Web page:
Are you having building work done and need scaffolding? The decision whether scaffolding is required will be down to the trader who can assess the risk and provide the relevant equipment. A lot depends on the type of work being done and what the risk levels are.
All tradespeople need to ensure that their work site is safe, for them as well as the homeowner. Should the need arise to work at height, they must lower the fall risk by making use of existing safe areas or by installing scaffolding. An example of tradespeople who might need to use scaffolding includes roofers. For a trusted Cheltenham Roofer, visit a site like stormroofingltd.co.uk/
Most residential scaffolding will be of a standard structure. Normal scaffolding is constructed from the base and follows a set design. Should the property be of an awkward shape or design, it will be necessary for a scaffold designer to construct a specially made design to make sure the structure is safe, rigid and stable.
When scaffolding sits entirely within the boundary on a homeowner’s property, there is no requirement for a special licence. However, should the scaffolding enter any part of a public pavement, road or neighbouring property, the contractor will need a licence form the local council. Remember though, that is the homeowner’s responsibility to ensure this is done and the correct paperwork has been attained.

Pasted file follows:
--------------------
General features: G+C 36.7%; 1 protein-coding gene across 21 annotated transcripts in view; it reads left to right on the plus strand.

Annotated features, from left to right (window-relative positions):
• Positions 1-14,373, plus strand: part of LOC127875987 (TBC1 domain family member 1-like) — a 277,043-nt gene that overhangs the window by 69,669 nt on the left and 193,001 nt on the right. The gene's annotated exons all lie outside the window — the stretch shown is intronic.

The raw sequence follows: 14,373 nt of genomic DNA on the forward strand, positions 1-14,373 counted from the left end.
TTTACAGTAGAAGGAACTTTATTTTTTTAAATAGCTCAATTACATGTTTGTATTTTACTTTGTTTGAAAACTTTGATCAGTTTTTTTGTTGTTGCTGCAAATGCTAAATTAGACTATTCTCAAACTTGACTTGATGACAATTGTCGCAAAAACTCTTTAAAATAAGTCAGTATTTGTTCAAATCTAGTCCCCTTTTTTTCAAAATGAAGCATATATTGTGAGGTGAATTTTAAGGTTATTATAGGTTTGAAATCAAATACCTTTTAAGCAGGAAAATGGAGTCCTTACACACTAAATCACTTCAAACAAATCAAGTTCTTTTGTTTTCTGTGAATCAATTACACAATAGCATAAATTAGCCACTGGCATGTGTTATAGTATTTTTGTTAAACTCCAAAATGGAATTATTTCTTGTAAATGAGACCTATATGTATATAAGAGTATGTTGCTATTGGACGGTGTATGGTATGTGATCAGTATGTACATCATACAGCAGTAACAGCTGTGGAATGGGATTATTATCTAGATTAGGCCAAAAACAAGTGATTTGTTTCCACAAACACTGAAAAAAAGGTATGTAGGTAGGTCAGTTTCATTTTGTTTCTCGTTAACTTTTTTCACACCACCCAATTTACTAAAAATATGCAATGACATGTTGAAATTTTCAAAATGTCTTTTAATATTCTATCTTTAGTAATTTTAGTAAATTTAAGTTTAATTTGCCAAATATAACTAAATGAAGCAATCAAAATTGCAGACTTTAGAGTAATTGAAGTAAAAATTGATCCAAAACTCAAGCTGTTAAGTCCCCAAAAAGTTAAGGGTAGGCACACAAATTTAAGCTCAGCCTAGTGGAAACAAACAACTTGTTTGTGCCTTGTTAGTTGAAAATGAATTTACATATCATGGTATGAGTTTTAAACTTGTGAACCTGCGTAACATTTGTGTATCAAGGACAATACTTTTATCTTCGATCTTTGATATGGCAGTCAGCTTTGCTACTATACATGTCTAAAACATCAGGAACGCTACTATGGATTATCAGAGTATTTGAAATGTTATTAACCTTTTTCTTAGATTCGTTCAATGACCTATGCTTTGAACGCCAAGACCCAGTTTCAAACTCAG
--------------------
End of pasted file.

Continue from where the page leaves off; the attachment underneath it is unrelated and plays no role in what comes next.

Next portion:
For private residential building services, the contractor using the scaffolding is responsible for health and safety on site. The rules are slightly different for businesses or companies who have scaffolding on site, including landlords and property developers. They maintain the responsibility for ensuring health and safety for anyone who could be impacted by the scaffolding, and this includes the passing general public.
Scaffolding must be erected by a professionally trained scaffolding contractor. They are the only ones with the relevant expertise and experience to do so in a way that adheres to health and safety regulations. The tradesperson must check that they hold a valid Construction Industry Record Scheme card.
Scaffolding must be checked by law at the following times:
· Before the scaffolding is first used
· Once a week after it is in place
· After any changes, damage or harsh weather events
Scaffolding firms will have insurance due to the unique risk factors of working at height. The insurance covers those risks, as well as public liability to cover the risk of anything falling and injuring a member of the public. The insurance will also include employer’s liability to cover injury to the company’s workers while working at height. It is always good for peace of mind to check that the scaffolders have this type of insurance before they commence work.